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Spinning out with farm equipment

Winter is a time when trucks are often stuck on ice or packed snow. This is much different than being stuck in the mud and requires a bit of a change of perspective when it comes to getting them unstuck. Fast is slow — move slow, don’t lose more traction than you already have and prevent uncontrolled spins and overcorrections.

The first thing to consider is how fast a large piece of equipment can shift and move on ice. Never get close to a piece of equipment that is spinning on ice or packed snow. If the truck or piece of equipment gains traction with just one wheel it can move quickly in an unexpected direction, and if the driver over corrects it can move in surprising directions and at surprising speed.

If your driver gets stuck the first thing to do is keep them from spinning. This only adds to the ice and the slickness. See if they can gear down and move slowly. If you have a tractor with good traction then give them a steady push or pull with a tow rope and clevis.

If sand or other traction aids are being put near the tires have the operator stop while the work is being done. Prevent this by keeping your yard sanded as much as possible and have your drivers aware of the conditions ahead of time. Anything that tows a trailer, or two like a Super B, can slide in multiple directions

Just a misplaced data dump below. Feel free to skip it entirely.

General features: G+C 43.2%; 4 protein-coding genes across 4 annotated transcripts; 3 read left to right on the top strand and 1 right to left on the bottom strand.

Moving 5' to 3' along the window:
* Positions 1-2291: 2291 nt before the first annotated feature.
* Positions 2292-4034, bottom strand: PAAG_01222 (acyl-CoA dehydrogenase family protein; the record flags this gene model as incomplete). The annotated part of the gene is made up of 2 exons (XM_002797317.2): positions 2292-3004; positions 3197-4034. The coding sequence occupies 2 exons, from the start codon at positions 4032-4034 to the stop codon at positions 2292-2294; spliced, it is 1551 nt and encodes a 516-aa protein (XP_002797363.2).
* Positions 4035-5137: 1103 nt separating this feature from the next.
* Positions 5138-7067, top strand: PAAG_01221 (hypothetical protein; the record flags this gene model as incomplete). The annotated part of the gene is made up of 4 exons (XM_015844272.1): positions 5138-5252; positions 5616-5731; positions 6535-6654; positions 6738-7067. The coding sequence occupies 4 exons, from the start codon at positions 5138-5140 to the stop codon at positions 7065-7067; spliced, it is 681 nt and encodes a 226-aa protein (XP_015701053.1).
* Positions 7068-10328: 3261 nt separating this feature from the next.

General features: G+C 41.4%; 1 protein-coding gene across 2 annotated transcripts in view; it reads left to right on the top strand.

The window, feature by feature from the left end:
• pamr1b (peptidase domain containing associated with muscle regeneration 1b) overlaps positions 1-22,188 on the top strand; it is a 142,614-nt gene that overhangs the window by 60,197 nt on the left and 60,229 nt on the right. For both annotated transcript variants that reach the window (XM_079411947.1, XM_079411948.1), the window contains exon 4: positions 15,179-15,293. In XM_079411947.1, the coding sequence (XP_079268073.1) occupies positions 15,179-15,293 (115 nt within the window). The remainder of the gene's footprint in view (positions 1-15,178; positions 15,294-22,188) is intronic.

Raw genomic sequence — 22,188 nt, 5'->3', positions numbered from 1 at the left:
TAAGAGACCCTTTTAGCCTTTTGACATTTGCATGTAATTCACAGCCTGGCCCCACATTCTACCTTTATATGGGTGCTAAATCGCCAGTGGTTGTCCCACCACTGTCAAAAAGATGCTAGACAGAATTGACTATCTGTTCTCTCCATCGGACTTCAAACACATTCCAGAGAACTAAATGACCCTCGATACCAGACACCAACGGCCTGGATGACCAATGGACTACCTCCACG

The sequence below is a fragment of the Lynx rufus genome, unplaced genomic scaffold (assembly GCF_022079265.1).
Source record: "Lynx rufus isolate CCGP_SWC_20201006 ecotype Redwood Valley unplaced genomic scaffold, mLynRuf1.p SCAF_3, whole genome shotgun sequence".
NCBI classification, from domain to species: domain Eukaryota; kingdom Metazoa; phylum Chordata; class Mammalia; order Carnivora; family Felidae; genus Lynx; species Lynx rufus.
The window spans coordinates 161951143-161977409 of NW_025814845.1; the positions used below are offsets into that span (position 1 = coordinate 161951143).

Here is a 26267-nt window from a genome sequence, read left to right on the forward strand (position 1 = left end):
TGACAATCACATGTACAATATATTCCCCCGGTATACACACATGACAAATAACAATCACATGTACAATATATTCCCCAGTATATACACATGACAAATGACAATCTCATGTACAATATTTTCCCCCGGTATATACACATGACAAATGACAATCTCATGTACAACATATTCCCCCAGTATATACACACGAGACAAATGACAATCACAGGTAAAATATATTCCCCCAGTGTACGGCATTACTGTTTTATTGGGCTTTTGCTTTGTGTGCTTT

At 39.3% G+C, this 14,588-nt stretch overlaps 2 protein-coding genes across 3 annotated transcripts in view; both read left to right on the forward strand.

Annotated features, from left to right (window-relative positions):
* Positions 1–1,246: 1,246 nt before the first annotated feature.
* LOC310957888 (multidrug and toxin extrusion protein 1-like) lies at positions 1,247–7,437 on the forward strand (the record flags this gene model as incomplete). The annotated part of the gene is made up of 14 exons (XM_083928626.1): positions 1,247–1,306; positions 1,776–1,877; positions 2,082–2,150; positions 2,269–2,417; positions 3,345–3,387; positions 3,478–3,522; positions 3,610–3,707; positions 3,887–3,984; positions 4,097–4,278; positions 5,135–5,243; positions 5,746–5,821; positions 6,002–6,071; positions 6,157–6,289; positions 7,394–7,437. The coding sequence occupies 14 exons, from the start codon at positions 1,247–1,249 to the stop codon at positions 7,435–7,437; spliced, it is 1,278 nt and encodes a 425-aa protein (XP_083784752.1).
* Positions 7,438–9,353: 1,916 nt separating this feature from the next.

Being stuck in deep snow such as a drifted in driveway can offer its own challenges. This is one situation that is best avoided. Unless you are driving the equipment being used to move the snow out of the way, have your people stay away.

If a piece of equipment gets stuck in deep snow, first try to back up in your tracks. The closer to the entry point you can get the less work it will be to get you out, and the safer it will be.

If you are good and truly stuck, stop spinning. Exit the piece of equipment and see if you are pushing too much snow or are high centred. If you are pushing snow try shovelling or having the snow behind or ahead of you removed. If you are high centred clear an area in front or behind you, and carefully dig out around the tires, front and back. At no point should you crawl under or kneel under the bumper to dig out the centre areas. As you dig out the centre the equipment can suddenly shift and pin the operator. Clear a path and wait for a pull, following the safe pulling guidelines from pulling and towing from mud.

Another danger to consider is the temperature. If you are digging and hooking things up be sure not to get overly cold, remember the guidelines for working in cold temperatures. Rest, rehydrate, warm up and work at a steady pace to avoid sweating. Be sure that you have called or radioed to let someone know of your location if you are stuck on your own. In winter conditions never attempt to walk for help — stay warm, where you are expected to be.

In winter it is a good rule of thumb to not work alone, and if you are going to move equipment alone be sure to have a check in time and if it is missed that someone knows to come look for you. Don’t change your destination plans without letting someone know. It is better to wait for help than risk your safety by working alone unsafely.

About the author

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Shanyn Silinski is a writer, published author, speaker, rancher, farm wife, mom and agvocate. She loves working in agriculture, currently in primary production, and sharing about agriculture on social media. Find her on Twitter @MysticShanyn or on Facebook at Photos by Shanyn.

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